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Reducing noise passing through the floor of an apartment building?
Old 26th December 2007
  #1
Gear Maniac
 
🎧 10 years
Question Reducing noise passing through the floor of an apartment building?

Hi all,

I have a very strange and funny question to ask some of you folk out there. I recently bought an Xbox360 game for my wife called "Dancing stage universe", you know the one with the dancing mat? ( Dancing Stage Universe - Konami )

The game is played by jumping on this dancing mat in a variety of steps and sequences, which is exactly the problem. We live on the top floor of an apartment building and the neighbours below us seem to find this thumping of musical feet quite disturbing.

So I was wondering do any of you guys have advice on the construction of some kind of noise reduction floorboard that would enable my wife and family to use the dancing mat without any real noise passing through the floor to the neigbours?

I realize this is not a question that relates much to recording studios but non the less who better to ask than you guys, appreciate any advice. Thanks.
Old 26th December 2007
  #2
JWL
Lives for gear
 
JWL's Avatar
 
🎧 15 years
Something like a drum riser should help. You need to decouple the dancing surface from the floor. You might be able to use 703 or 705, sandwiched between layers of plywood or MDF for this.

A lot of dance studios use floating wood floors for exactly this reason. You may want to research how those are constructed.
Old 26th December 2007 | Show parent
  #3
Gear Guru
 
Glenn Kuras's Avatar
 
🎧 15 years
Quote:
Originally Posted by jwl ➑️
Something like a drum riser should help. You need to decouple the dancing surface from the floor. You might be able to use 703 or 705, sandwiched between layers of plywood or MDF for this.

A lot of dance studios use floating wood floors for exactly this reason. You may want to research how those are constructed.
Either that or invite the people from down stairs to play...

Glenn
Old 26th December 2007 | Show parent
  #4
Gear Head
 
🎧 10 years
Hello,

what you may want to try is this; depending on your budget of course. There is a product to float a floor that you can look at here: Wood Floating Floor - Model RIM (Roll-out Isolation Material) System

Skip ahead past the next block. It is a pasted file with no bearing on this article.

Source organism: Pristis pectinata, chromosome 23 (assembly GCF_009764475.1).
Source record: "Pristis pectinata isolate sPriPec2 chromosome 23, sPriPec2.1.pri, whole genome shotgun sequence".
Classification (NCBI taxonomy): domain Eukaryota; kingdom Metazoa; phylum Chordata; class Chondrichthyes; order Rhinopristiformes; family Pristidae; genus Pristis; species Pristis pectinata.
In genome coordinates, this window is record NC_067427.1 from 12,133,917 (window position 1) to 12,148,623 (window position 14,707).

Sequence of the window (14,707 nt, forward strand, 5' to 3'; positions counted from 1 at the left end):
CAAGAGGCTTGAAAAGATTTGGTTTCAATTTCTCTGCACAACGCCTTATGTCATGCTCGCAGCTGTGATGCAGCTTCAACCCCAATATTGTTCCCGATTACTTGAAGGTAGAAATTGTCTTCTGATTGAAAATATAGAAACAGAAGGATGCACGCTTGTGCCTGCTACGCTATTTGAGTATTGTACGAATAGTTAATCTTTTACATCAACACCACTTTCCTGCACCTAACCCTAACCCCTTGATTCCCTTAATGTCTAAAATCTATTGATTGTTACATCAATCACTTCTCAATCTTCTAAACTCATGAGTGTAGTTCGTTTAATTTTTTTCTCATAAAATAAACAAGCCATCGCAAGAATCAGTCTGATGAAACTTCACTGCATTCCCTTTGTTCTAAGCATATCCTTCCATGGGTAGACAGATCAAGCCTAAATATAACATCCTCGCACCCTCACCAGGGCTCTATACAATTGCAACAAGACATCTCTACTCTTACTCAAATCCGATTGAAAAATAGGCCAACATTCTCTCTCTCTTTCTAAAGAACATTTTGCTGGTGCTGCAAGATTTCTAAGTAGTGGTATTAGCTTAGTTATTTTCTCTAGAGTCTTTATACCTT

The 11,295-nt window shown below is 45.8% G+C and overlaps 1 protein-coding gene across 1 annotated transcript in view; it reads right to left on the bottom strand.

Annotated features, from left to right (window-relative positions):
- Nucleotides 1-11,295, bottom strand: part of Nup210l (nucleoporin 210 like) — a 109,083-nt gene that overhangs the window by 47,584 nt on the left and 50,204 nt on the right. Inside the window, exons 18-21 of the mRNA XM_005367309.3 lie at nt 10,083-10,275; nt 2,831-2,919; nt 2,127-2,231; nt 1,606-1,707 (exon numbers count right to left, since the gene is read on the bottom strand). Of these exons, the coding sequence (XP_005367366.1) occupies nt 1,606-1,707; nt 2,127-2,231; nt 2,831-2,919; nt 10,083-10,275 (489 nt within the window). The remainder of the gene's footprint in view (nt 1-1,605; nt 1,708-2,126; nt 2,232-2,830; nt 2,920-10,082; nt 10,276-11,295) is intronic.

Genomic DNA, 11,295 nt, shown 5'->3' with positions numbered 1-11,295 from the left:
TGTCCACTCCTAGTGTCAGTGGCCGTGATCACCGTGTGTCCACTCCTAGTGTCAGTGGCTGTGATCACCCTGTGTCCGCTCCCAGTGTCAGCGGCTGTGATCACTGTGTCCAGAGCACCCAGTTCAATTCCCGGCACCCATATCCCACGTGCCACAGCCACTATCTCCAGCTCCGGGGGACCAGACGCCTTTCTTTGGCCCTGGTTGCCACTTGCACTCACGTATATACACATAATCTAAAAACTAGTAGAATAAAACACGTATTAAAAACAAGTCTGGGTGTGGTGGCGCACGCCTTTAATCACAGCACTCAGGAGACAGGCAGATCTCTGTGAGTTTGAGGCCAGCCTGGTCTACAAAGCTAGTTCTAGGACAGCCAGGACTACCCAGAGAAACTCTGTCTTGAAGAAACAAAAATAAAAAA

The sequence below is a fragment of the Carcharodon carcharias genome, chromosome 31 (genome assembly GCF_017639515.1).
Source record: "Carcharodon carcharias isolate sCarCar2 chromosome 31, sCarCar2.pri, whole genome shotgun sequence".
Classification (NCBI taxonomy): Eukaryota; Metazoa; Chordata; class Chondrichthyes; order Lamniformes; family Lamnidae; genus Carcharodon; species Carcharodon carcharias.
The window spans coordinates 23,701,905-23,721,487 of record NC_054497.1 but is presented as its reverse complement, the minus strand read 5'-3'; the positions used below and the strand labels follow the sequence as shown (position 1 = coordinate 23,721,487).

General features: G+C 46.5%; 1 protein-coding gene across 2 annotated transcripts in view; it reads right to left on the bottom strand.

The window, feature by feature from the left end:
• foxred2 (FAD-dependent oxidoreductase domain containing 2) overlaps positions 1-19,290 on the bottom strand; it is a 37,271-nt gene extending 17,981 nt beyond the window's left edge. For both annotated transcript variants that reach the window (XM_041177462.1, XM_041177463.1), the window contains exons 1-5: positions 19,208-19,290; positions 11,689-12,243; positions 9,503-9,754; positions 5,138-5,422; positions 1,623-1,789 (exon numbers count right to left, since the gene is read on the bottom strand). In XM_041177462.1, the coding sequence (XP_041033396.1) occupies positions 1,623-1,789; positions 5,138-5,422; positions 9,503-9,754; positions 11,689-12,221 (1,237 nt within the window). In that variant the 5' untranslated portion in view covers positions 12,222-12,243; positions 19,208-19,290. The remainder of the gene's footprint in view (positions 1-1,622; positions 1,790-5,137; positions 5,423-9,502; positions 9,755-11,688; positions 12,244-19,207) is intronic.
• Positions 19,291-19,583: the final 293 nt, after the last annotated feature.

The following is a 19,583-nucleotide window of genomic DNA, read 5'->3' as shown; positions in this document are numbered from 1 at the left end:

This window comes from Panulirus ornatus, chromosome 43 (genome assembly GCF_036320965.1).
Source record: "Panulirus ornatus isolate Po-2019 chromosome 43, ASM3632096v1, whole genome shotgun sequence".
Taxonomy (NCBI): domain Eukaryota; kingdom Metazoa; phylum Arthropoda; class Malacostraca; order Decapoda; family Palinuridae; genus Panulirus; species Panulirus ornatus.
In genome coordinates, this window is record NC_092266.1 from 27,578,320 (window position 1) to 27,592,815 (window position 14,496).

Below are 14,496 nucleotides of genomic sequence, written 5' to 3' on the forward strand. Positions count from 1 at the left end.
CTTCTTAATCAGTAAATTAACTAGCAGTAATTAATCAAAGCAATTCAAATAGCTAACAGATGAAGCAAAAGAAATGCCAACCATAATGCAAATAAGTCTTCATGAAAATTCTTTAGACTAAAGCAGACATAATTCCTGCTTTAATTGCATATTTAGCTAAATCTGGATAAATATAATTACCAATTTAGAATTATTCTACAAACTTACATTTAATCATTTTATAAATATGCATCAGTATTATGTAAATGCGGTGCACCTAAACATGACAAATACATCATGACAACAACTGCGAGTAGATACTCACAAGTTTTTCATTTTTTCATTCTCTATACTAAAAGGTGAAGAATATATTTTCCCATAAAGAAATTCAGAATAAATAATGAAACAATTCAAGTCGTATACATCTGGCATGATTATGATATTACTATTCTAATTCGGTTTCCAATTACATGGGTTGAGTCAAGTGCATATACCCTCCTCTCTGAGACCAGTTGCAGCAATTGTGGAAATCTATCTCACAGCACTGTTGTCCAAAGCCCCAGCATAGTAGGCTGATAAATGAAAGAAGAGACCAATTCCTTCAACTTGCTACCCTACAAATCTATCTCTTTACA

You'd probably need a small section of it. Roll it out, put a sheet of plywood on top, maybe another one, and finish it with carpet/hardwood. The great thing about it is that it comes in variety of thicknesses (obviously, the thicker the better), and it decouples the floor quite nicely. Something to look into. Or... as Glenn suggested, just have the people from downstairs come over and play with you
Old 27th December 2007 | Show parent
  #5
Gear Maniac
 
🎧 10 years
Thank all you guys for your very helpful advice.
Old 27th December 2007 | Show parent
  #6
Gear Guru
 
Glenn Kuras's Avatar
 
🎧 15 years
I would highly recommend you go down stairs and have the wife jump up and down so you can hear how bad it is. If SUPER bad I would do more research on the matter as you don't want to install something that might only help a little.

Not saying that the ideas you have gotten will not work/help, but it might not work good enough for the people downstairs.

Glenn
Old 30th December 2007 | Show parent
  #7
Gear Head
 
🎧 10 years
What about a piano?
A friend of mine has opened a music school in a high rise (not a very brilliant idea).
There will be no less than 3 (three) pianos within the facility, one being a full coda.
I was thinking of decoupling the pianos from the structural floor via some sort of limp mass sheet + gypsum board and plywood combo.

Do you think that could eventually work even if applied *only* to the piano area - i.e. without resorting to covering the whole floor of each room? As you might have understood, there are, ahem, budget constraints....

Thx!!
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